Husband Quits Job and Becomes Nurse After Losing His Wife to Breast Cancer
During a wedding ceremony, many people choose to say the traditional vows “for better, for worse, for richer, for poorer, in sickness and in health, to love and to cherish, till death do us part,” but obviously, we all hope that we’ll never actually have to endure the “worse…poorer…or sickness” parts of these vows.
When Bart Conley and Jill Brzezinski-Conley got married, they didn’t anticipate what the future held for them. Just six months into their marriage, Jill was diagnosed with stage 3 breast cancer, and due to a hormone-blocking shot that she took during one of her early treatments, she wasn’t able to have children because the shot triggered early menopause.
This couple that had their whole future to look forward to was suddenly dealing with chemotherapy, the reality of a childless marriage and not knowing how long Jill had to live. They battled with not knowing how they were going to pay their bills at times, but through it all, they had their love for each other.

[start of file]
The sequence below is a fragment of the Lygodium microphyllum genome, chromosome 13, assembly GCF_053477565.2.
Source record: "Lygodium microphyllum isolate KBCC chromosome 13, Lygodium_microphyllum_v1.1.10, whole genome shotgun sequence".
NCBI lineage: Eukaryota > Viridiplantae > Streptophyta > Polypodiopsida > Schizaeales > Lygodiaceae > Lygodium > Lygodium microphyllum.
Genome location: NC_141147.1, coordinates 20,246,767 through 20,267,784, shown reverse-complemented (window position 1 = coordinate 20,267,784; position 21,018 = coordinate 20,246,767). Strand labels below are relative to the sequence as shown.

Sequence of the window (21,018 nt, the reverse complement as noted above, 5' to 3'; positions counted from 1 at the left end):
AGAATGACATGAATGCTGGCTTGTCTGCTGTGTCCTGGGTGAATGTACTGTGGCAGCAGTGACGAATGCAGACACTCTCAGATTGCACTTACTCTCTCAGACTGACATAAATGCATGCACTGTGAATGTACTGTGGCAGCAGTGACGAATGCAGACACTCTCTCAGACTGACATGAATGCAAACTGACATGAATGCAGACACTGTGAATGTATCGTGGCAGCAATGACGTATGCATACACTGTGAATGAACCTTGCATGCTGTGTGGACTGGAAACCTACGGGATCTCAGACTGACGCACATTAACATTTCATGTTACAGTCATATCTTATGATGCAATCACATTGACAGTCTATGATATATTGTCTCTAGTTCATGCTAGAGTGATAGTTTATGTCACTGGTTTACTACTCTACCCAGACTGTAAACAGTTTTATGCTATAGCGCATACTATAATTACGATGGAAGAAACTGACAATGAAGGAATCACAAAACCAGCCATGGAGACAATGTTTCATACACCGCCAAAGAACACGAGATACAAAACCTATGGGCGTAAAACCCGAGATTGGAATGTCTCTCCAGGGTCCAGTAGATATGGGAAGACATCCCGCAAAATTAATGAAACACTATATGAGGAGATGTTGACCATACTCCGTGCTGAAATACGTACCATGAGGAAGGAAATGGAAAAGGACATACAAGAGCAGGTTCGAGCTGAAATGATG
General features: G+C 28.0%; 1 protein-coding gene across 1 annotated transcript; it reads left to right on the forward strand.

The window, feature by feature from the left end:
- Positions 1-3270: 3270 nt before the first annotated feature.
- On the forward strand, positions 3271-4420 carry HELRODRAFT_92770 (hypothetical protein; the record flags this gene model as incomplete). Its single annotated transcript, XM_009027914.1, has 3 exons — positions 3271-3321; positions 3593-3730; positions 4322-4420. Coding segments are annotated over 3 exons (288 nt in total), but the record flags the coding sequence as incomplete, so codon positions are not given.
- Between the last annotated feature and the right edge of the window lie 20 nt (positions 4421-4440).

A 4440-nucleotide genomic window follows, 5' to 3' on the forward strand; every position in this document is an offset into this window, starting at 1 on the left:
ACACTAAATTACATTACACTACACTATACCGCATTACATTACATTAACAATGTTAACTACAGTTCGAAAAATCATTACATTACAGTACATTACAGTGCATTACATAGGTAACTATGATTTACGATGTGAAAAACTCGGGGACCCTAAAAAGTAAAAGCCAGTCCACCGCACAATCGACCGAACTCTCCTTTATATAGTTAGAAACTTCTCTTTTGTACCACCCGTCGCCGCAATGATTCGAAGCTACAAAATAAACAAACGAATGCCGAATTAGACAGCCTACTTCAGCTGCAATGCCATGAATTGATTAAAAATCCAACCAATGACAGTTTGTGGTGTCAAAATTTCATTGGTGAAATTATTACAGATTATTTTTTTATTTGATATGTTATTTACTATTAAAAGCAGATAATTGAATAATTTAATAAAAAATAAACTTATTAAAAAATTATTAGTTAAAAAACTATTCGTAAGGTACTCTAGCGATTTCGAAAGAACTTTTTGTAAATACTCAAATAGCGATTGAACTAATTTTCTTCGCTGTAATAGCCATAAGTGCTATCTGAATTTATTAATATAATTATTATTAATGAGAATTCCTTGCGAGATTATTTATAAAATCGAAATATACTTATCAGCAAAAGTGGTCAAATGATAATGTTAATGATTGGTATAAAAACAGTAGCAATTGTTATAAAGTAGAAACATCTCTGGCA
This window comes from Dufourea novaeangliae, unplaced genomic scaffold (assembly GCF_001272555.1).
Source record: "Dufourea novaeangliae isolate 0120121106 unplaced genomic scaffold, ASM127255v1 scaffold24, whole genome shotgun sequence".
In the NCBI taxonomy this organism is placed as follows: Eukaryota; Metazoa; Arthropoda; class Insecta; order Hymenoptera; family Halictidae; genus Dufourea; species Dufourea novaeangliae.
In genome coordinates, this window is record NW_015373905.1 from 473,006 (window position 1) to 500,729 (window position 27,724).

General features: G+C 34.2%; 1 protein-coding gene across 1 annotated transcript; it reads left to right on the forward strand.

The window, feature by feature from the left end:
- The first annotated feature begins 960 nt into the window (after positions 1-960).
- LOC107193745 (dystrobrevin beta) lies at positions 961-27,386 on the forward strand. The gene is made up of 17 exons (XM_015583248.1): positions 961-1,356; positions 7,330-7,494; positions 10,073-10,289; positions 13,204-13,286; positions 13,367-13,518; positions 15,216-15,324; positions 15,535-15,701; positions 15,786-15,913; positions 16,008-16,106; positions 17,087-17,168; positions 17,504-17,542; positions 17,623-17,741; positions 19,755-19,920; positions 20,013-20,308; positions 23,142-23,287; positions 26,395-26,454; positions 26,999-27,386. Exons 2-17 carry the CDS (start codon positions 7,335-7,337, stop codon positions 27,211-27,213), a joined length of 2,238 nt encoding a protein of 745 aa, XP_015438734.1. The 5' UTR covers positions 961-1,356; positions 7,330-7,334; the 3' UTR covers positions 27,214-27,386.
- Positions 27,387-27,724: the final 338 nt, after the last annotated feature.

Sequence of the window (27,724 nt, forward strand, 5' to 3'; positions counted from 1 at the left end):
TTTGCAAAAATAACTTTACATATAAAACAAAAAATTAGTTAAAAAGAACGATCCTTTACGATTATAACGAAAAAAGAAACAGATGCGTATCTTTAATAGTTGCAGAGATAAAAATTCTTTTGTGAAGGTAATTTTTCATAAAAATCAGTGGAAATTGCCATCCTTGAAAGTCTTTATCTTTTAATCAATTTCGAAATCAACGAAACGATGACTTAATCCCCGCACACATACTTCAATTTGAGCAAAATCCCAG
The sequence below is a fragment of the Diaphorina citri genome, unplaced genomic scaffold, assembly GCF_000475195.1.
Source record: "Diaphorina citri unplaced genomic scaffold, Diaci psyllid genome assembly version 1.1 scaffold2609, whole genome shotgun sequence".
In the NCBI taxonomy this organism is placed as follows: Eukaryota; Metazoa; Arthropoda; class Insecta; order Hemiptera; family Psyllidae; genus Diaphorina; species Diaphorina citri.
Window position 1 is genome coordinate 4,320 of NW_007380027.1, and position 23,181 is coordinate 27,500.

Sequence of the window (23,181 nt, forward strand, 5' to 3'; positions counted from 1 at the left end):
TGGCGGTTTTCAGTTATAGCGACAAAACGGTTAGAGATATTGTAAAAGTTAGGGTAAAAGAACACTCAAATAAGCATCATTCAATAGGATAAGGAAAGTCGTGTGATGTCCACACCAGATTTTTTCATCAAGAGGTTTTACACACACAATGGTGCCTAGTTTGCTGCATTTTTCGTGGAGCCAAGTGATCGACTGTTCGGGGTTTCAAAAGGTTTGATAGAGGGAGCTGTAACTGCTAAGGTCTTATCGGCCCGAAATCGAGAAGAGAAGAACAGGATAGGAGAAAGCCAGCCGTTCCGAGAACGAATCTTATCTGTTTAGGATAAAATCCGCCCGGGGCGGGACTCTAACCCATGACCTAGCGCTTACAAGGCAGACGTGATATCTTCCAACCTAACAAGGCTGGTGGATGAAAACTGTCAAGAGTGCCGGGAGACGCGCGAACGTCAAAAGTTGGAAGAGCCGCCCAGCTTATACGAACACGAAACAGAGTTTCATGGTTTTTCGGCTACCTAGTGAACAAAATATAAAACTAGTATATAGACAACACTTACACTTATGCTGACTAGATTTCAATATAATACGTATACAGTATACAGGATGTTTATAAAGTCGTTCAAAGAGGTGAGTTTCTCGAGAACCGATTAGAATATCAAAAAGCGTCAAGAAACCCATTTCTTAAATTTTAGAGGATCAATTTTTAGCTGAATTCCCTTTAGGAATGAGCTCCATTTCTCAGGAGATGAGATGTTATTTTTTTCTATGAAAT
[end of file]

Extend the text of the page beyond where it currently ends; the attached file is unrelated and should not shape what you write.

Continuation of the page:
Jill was a shining light to all who knew her. Even though she didn’t have children of her own, she treated her three nieces (Ruthie Conley, Skye Conley and Averie Brzezinski) as if they were her own daughters. She was definitely the fun aunt. Before her death in 2016 at just 38 years old, she wrote a journal for them full of things she wanted them to know and remember.
Skye Conley says, “Jill was really fun and enthusiastic. I miss that she was there to talk to.”
Although her nieces miss her terribly, her husband Bart misses her much more. He told TODAY’s Hoda Kotby, “Sometimes it feels like longer. Sometimes it feels like yesterday. I’m blessed that there’s a lot of videos, and I watch them all the time. For a while, just getting out of bed was tough for me.”
Marriage can change people, and Bart’s marriage and Jill’s battle with breast cancer certainly changed him. Before Jill passed, the couple set up a foundation called “Jill’s Wish” to help other people who were battling breast cancer with their expenses. So far, the foundation has distributed over $250,000.
Bart has also found a way to motivate himself to gt out of bed in the morning. He was so appreciative of the nurses and hospital staff that helped his wife that he has decided to give up his job in the business world and change careers in his 40s. He is now studying to become a nurse at Norton Women’s and Children’s Hospital in Louisville, Kentucky.
Bart says, “I want to be that nurse that the family can depend on, the patient can depend on, going the extra mile, which a lot of the nurses did for Jill.”
Has anyone in your life had to battle breast cancer? If so, how did this experience change you?